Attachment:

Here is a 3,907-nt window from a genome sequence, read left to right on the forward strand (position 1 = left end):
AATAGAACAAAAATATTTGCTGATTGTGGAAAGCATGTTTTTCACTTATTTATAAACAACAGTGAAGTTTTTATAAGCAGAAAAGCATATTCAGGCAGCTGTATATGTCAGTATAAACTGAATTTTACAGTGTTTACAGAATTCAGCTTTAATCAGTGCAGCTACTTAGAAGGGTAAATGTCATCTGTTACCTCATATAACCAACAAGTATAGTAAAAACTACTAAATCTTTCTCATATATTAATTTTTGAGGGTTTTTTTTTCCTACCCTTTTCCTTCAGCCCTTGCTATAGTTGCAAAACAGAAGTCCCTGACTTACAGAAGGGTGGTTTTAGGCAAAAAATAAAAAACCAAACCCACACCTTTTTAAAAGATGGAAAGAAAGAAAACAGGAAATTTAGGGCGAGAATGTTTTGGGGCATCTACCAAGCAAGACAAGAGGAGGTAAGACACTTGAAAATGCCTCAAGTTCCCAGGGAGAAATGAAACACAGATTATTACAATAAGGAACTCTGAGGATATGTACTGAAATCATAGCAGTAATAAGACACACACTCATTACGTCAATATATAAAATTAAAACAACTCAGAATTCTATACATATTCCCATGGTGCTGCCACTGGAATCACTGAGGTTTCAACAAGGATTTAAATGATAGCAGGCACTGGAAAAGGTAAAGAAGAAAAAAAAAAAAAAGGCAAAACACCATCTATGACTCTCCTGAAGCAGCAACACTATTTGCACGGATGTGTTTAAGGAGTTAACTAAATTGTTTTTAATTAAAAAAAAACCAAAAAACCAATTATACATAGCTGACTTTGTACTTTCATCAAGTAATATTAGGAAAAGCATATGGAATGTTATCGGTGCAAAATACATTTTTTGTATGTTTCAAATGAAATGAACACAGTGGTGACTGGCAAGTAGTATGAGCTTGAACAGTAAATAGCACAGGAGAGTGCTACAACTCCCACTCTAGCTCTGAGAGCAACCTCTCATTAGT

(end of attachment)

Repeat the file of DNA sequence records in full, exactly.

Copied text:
Here is a 3,907-nt window from a genome sequence, read left to right on the forward strand (position 1 = left end):
AATAGAACAAAAATATTTGCTGATTGTGGAAAGCATGTTTTTCACTTATTTATAAACAACAGTGAAGTTTTTATAAGCAGAAAAGCATATTCAGGCAGCTGTATATGTCAGTATAAACTGAATTTTACAGTGTTTACAGAATTCAGCTTTAATCAGTGCAGCTACTTAGAAGGGTAAATGTCATCTGTTACCTCATATAACCAACAAGTATAGTAAAAACTACTAAATCTTTCTCATATATTAATTTTTGAGGGTTTTTTTTTCCTACCCTTTTCCTTCAGCCCTTGCTATAGTTGCAAAACAGAAGTCCCTGACTTACAGAAGGGTGGTTTTAGGCAAAAAATAAAAAACCAAACCCACACCTTTTTAAAAGATGGAAAGAAAGAAAACAGGAAATTTAGGGCGAGAATGTTTTGGGGCATCTACCAAGCAAGACAAGAGGAGGTAAGACACTTGAAAATGCCTCAAGTTCCCAGGGAGAAATGAAACACAGATTATTACAATAAGGAACTCTGAGGATATGTACTGAAATCATAGCAGTAATAAGACACACACTCATTACGTCAATATATAAAATTAAAACAACTCAGAATTCTATACATATTCCCATGGTGCTGCCACTGGAATCACTGAGGTTTCAACAAGGATTTAAATGATAGCAGGCACTGGAAAAGGTAAAGAAGAAAAAAAAAAAAAAGGCAAAACACCATCTATGACTCTCCTGAAGCAGCAACACTATTTGCACGGATGTGTTTAAGGAGTTAACTAAATTGTTTTTAATTAAAAAAAAACCAAAAAACCAATTATACATAGCTGACTTTGTACTTTCATCAAGTAATATTAGGAAAAGCATATGGAATGTTATCGGTGCAAAATACATTTTTTGTATGTTTCAAATGAAATGAACACAGTGGTGACTGGCAAGTAGTATGAGCTTGAACAGTAAATAGCACAGGAGAGTGCTACAACTCCCACTCTAGCTCTGAGAGCAACCTCTCATTAGT